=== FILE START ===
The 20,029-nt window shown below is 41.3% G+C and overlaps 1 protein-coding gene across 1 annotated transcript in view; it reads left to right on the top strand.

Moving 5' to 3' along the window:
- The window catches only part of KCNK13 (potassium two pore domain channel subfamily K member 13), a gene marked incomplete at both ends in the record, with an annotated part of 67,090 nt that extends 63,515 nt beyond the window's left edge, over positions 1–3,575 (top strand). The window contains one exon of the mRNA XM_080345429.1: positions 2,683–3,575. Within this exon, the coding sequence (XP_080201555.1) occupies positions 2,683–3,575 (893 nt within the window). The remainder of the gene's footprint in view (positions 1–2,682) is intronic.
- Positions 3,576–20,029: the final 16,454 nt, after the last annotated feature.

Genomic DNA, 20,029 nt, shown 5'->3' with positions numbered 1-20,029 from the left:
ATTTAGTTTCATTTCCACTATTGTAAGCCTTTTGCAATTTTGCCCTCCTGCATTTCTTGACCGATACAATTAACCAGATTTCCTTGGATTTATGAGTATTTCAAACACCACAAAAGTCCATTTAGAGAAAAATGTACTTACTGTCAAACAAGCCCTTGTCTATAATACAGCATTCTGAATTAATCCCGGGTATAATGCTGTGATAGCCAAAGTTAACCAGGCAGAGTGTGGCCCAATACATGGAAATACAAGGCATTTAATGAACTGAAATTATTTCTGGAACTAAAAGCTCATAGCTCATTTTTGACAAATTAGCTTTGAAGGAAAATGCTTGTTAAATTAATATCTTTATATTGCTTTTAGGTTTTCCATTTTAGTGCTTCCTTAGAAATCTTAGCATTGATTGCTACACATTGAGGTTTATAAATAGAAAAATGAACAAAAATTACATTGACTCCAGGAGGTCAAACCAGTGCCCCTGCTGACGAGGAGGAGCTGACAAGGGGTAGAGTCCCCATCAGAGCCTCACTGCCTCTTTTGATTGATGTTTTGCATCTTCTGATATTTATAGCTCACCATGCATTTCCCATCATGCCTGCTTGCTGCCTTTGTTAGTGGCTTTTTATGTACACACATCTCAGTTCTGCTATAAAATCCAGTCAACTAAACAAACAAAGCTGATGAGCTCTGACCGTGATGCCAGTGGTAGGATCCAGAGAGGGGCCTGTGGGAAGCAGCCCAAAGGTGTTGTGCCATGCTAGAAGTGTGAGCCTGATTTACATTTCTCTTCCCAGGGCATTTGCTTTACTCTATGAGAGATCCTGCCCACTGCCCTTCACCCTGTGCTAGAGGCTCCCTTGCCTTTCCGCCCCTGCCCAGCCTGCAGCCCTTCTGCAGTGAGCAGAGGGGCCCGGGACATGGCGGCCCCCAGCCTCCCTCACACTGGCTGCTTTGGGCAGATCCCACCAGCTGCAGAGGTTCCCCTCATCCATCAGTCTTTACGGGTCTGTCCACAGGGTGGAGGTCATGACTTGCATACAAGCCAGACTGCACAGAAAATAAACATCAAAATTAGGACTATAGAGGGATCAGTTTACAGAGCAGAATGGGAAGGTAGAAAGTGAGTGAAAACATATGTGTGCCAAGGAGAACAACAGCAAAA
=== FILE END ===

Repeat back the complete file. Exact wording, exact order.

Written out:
The 20,029-nt window shown below is 41.3% G+C and overlaps 1 protein-coding gene across 1 annotated transcript in view; it reads left to right on the top strand.

Moving 5' to 3' along the window:
- The window catches only part of KCNK13 (potassium two pore domain channel subfamily K member 13), a gene marked incomplete at both ends in the record, with an annotated part of 67,090 nt that extends 63,515 nt beyond the window's left edge, over positions 1–3,575 (top strand). The window contains one exon of the mRNA XM_080345429.1: positions 2,683–3,575. Within this exon, the coding sequence (XP_080201555.1) occupies positions 2,683–3,575 (893 nt within the window). The remainder of the gene's footprint in view (positions 1–2,682) is intronic.
- Positions 3,576–20,029: the final 16,454 nt, after the last annotated feature.

Genomic DNA, 20,029 nt, shown 5'->3' with positions numbered 1-20,029 from the left:
ATTTAGTTTCATTTCCACTATTGTAAGCCTTTTGCAATTTTGCCCTCCTGCATTTCTTGACCGATACAATTAACCAGATTTCCTTGGATTTATGAGTATTTCAAACACCACAAAAGTCCATTTAGAGAAAAATGTACTTACTGTCAAACAAGCCCTTGTCTATAATACAGCATTCTGAATTAATCCCGGGTATAATGCTGTGATAGCCAAAGTTAACCAGGCAGAGTGTGGCCCAATACATGGAAATACAAGGCATTTAATGAACTGAAATTATTTCTGGAACTAAAAGCTCATAGCTCATTTTTGACAAATTAGCTTTGAAGGAAAATGCTTGTTAAATTAATATCTTTATATTGCTTTTAGGTTTTCCATTTTAGTGCTTCCTTAGAAATCTTAGCATTGATTGCTACACATTGAGGTTTATAAATAGAAAAATGAACAAAAATTACATTGACTCCAGGAGGTCAAACCAGTGCCCCTGCTGACGAGGAGGAGCTGACAAGGGGTAGAGTCCCCATCAGAGCCTCACTGCCTCTTTTGATTGATGTTTTGCATCTTCTGATATTTATAGCTCACCATGCATTTCCCATCATGCCTGCTTGCTGCCTTTGTTAGTGGCTTTTTATGTACACACATCTCAGTTCTGCTATAAAATCCAGTCAACTAAACAAACAAAGCTGATGAGCTCTGACCGTGATGCCAGTGGTAGGATCCAGAGAGGGGCCTGTGGGAAGCAGCCCAAAGGTGTTGTGCCATGCTAGAAGTGTGAGCCTGATTTACATTTCTCTTCCCAGGGCATTTGCTTTACTCTATGAGAGATCCTGCCCACTGCCCTTCACCCTGTGCTAGAGGCTCCCTTGCCTTTCCGCCCCTGCCCAGCCTGCAGCCCTTCTGCAGTGAGCAGAGGGGCCCGGGACATGGCGGCCCCCAGCCTCCCTCACACTGGCTGCTTTGGGCAGATCCCACCAGCTGCAGAGGTTCCCCTCATCCATCAGTCTTTACGGGTCTGTCCACAGGGTGGAGGTCATGACTTGCATACAAGCCAGACTGCACAGAAAATAAACATCAAAATTAGGACTATAGAGGGATCAGTTTACAGAGCAGAATGGGAAGGTAGAAAGTGAGTGAAAACATATGTGTGCCAAGGAGAACAACAGCAAAA